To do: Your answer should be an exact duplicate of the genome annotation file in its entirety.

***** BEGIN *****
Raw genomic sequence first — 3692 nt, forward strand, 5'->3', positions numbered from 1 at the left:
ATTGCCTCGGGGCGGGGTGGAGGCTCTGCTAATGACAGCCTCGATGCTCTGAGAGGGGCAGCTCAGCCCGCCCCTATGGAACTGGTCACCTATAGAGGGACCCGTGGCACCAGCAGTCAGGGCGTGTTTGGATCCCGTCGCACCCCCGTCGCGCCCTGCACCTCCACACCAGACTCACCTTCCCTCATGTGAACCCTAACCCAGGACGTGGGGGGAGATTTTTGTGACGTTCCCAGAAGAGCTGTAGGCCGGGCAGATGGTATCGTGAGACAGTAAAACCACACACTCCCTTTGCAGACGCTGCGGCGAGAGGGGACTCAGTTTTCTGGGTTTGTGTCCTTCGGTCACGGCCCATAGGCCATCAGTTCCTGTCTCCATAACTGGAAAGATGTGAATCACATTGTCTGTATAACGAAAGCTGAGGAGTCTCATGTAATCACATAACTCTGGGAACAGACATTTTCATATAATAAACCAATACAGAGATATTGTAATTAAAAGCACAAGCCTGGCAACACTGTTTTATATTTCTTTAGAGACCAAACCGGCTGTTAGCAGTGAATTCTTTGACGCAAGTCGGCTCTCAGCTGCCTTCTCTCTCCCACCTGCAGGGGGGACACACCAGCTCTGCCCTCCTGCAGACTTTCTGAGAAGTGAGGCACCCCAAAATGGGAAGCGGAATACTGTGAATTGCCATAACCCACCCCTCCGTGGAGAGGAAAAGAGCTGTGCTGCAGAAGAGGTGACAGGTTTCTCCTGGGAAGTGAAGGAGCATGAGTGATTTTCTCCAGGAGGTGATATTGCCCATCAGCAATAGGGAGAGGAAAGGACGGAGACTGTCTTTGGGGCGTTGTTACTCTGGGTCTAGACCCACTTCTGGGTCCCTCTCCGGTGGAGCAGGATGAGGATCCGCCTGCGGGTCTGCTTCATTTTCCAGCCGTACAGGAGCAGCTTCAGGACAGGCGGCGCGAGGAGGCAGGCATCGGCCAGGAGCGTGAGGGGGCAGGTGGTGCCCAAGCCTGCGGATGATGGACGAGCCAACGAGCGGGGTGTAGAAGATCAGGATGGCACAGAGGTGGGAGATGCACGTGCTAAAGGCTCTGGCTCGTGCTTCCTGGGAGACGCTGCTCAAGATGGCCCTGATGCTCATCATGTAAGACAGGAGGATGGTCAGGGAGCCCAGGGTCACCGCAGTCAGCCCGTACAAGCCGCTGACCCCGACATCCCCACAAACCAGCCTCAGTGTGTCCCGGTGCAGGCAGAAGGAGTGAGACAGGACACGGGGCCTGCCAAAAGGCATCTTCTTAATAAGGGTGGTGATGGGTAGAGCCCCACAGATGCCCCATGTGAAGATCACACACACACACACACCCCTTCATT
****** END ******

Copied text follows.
Raw genomic sequence first — 3692 nt, forward strand, 5'->3', positions numbered from 1 at the left:
ATTGCCTCGGGGCGGGGTGGAGGCTCTGCTAATGACAGCCTCGATGCTCTGAGAGGGGCAGCTCAGCCCGCCCCTATGGAACTGGTCACCTATAGAGGGACCCGTGGCACCAGCAGTCAGGGCGTGTTTGGATCCCGTCGCACCCCCGTCGCGCCCTGCACCTCCACACCAGACTCACCTTCCCTCATGTGAACCCTAACCCAGGACGTGGGGGGAGATTTTTGTGACGTTCCCAGAAGAGCTGTAGGCCGGGCAGATGGTATCGTGAGACAGTAAAACCACACACTCCCTTTGCAGACGCTGCGGCGAGAGGGGACTCAGTTTTCTGGGTTTGTGTCCTTCGGTCACGGCCCATAGGCCATCAGTTCCTGTCTCCATAACTGGAAAGATGTGAATCACATTGTCTGTATAACGAAAGCTGAGGAGTCTCATGTAATCACATAACTCTGGGAACAGACATTTTCATATAATAAACCAATACAGAGATATTGTAATTAAAAGCACAAGCCTGGCAACACTGTTTTATATTTCTTTAGAGACCAAACCGGCTGTTAGCAGTGAATTCTTTGACGCAAGTCGGCTCTCAGCTGCCTTCTCTCTCCCACCTGCAGGGGGGACACACCAGCTCTGCCCTCCTGCAGACTTTCTGAGAAGTGAGGCACCCCAAAATGGGAAGCGGAATACTGTGAATTGCCATAACCCACCCCTCCGTGGAGAGGAAAAGAGCTGTGCTGCAGAAGAGGTGACAGGTTTCTCCTGGGAAGTGAAGGAGCATGAGTGATTTTCTCCAGGAGGTGATATTGCCCATCAGCAATAGGGAGAGGAAAGGACGGAGACTGTCTTTGGGGCGTTGTTACTCTGGGTCTAGACCCACTTCTGGGTCCCTCTCCGGTGGAGCAGGATGAGGATCCGCCTGCGGGTCTGCTTCATTTTCCAGCCGTACAGGAGCAGCTTCAGGACAGGCGGCGCGAGGAGGCAGGCATCGGCCAGGAGCGTGAGGGGGCAGGTGGTGCCCAAGCCTGCGGATGATGGACGAGCCAACGAGCGGGGTGTAGAAGATCAGGATGGCACAGAGGTGGGAGATGCACGTGCTAAAGGCTCTGGCTCGTGCTTCCTGGGAGACGCTGCTCAAGATGGCCCTGATGCTCATCATGTAAGACAGGAGGATGGTCAGGGAGCCCAGGGTCACCGCAGTCAGCCCGTACAAGCCGCTGACCCCGACATCCCCACAAACCAGCCTCAGTGTGTCCCGGTGCAGGCAGAAGGAGTGAGACAGGACACGGGGCCTGCCAAAAGGCATCTTCTTAATAAGGGTGGTGATGGGTAGAGCCCCACAGATGCCCCATGTGAAGATCACACACACACACACACCCCTTCATT